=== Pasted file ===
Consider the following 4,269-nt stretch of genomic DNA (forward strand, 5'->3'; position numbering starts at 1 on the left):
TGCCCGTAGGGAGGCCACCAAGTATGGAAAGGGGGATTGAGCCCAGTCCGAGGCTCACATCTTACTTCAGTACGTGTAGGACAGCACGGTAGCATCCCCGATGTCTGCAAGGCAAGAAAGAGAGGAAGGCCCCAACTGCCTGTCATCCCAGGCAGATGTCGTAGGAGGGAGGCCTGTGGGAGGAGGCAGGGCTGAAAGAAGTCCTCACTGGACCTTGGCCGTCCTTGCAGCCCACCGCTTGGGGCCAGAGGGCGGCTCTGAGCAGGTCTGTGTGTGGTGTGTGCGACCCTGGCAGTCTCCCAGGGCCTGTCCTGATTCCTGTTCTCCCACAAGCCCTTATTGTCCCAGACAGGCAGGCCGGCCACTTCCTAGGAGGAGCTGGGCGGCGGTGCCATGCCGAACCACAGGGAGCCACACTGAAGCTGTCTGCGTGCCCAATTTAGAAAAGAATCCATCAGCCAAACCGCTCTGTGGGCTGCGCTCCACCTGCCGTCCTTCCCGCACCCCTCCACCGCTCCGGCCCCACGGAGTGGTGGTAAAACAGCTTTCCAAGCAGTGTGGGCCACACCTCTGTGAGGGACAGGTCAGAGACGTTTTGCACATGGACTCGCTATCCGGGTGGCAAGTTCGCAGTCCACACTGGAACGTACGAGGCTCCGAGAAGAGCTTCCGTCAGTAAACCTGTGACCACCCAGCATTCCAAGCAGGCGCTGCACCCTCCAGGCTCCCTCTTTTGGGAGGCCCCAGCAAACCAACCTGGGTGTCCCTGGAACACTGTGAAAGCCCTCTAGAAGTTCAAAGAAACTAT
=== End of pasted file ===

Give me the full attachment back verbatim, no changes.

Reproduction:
Consider the following 4,269-nt stretch of genomic DNA (forward strand, 5'->3'; position numbering starts at 1 on the left):
TGCCCGTAGGGAGGCCACCAAGTATGGAAAGGGGGATTGAGCCCAGTCCGAGGCTCACATCTTACTTCAGTACGTGTAGGACAGCACGGTAGCATCCCCGATGTCTGCAAGGCAAGAAAGAGAGGAAGGCCCCAACTGCCTGTCATCCCAGGCAGATGTCGTAGGAGGGAGGCCTGTGGGAGGAGGCAGGGCTGAAAGAAGTCCTCACTGGACCTTGGCCGTCCTTGCAGCCCACCGCTTGGGGCCAGAGGGCGGCTCTGAGCAGGTCTGTGTGTGGTGTGTGCGACCCTGGCAGTCTCCCAGGGCCTGTCCTGATTCCTGTTCTCCCACAAGCCCTTATTGTCCCAGACAGGCAGGCCGGCCACTTCCTAGGAGGAGCTGGGCGGCGGTGCCATGCCGAACCACAGGGAGCCACACTGAAGCTGTCTGCGTGCCCAATTTAGAAAAGAATCCATCAGCCAAACCGCTCTGTGGGCTGCGCTCCACCTGCCGTCCTTCCCGCACCCCTCCACCGCTCCGGCCCCACGGAGTGGTGGTAAAACAGCTTTCCAAGCAGTGTGGGCCACACCTCTGTGAGGGACAGGTCAGAGACGTTTTGCACATGGACTCGCTATCCGGGTGGCAAGTTCGCAGTCCACACTGGAACGTACGAGGCTCCGAGAAGAGCTTCCGTCAGTAAACCTGTGACCACCCAGCATTCCAAGCAGGCGCTGCACCCTCCAGGCTCCCTCTTTTGGGAGGCCCCAGCAAACCAACCTGGGTGTCCCTGGAACACTGTGAAAGCCCTCTAGAAGTTCAAAGAAACTAT